University of Hertfordshire

From the same journal

From the same journal

Megahertz peaked-spectrum sources in the Boötes field I - a route towards finding high-redshift AGN?

Research output: Contribution to journalArticlepeer-review


  • Rocco Coppejans
  • David Cseh
  • Wendy L. Williams
  • Sjoert van Velzen
  • Heino Falcke
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Original languageEnglish
Pages (from-to)1477-1485
Number of pages10
JournalMonthly Notices of the Royal Astronomical Society
Early online date25 Apr 2015
Publication statusPublished - 21 Jun 2015


We present a 324.5MHz image of the NOAO Bo\"otes field that was made using Very Large Array (VLA) P-band observations. The image has a resolution of 5.6x5.1arcsec, a radius of $2.05^\circ$ and a central noise of ~0.2mJy\beam. Both the resolution and noise of the image are an order of magnitude better than what was previously available at this frequency and will serve as a valuable addition to the already extensive multiwavelength data that are available for this field. The final source catalogue contains 1370 sources and has a median 325 to 1400MHz spectral index of -0.72. Using a radio colour-colour diagram of the unresolved sources in our catalogue, we identify 33 megahertz peaked-spectrum (MPS) sources. Based on the turnover frequency linear size relation for the gigahertz peaked-spectrum (GPS) and compact steep-spectrum (CSS) sources, we expect that the MPS sources that are compact on scales of tens of milliarcseconds should be young radio loud active galactic nuclei at high (z>2) redshifts. Of the 33 MPS sources, we were able to determine redshifts for 24, with an average redshift of 1.3. Given that five of the sources are at z>2, that the four faint sources for which we could not find redshifts are likely at even higher redshifts and that we could only select sources that are compact on a scale of ~5arcsec, there is encouraging evidence that the MPS method can be used to search for high-redshift sources.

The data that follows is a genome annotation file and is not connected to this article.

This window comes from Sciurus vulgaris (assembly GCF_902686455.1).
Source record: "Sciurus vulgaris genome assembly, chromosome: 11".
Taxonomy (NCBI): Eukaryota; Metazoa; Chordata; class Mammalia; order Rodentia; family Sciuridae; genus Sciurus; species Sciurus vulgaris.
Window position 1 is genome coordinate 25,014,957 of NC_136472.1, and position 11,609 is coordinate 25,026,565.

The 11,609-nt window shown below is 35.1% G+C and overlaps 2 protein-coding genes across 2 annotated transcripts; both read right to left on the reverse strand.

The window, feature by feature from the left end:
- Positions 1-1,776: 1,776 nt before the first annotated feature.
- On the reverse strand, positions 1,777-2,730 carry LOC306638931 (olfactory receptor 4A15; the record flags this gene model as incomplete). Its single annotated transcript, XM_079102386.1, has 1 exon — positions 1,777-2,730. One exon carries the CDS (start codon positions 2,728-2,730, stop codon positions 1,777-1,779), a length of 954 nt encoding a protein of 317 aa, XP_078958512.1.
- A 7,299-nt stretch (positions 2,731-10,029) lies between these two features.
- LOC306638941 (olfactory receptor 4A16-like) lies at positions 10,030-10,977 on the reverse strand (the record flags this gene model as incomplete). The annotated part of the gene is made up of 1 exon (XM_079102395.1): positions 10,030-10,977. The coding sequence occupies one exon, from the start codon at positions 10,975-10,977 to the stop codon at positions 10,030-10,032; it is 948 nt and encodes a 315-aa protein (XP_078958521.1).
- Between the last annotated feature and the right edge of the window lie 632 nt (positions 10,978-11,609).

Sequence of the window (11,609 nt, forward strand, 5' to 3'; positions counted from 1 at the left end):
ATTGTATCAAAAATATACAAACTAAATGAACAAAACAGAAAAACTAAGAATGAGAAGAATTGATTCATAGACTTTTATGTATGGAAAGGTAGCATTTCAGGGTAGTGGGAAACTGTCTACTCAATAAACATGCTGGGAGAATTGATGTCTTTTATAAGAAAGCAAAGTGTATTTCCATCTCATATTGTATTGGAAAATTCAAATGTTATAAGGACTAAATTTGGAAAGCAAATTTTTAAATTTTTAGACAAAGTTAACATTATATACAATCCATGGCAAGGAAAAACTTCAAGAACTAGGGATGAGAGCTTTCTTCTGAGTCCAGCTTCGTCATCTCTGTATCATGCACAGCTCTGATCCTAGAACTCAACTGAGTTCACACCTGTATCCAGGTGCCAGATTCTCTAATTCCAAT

This article has been accepted for publication in Monthly Notices of the Royal Astronomical Society. © 2015 The Authors. Published by Oxford University Press on behalf of the Royal Astronomical Society.

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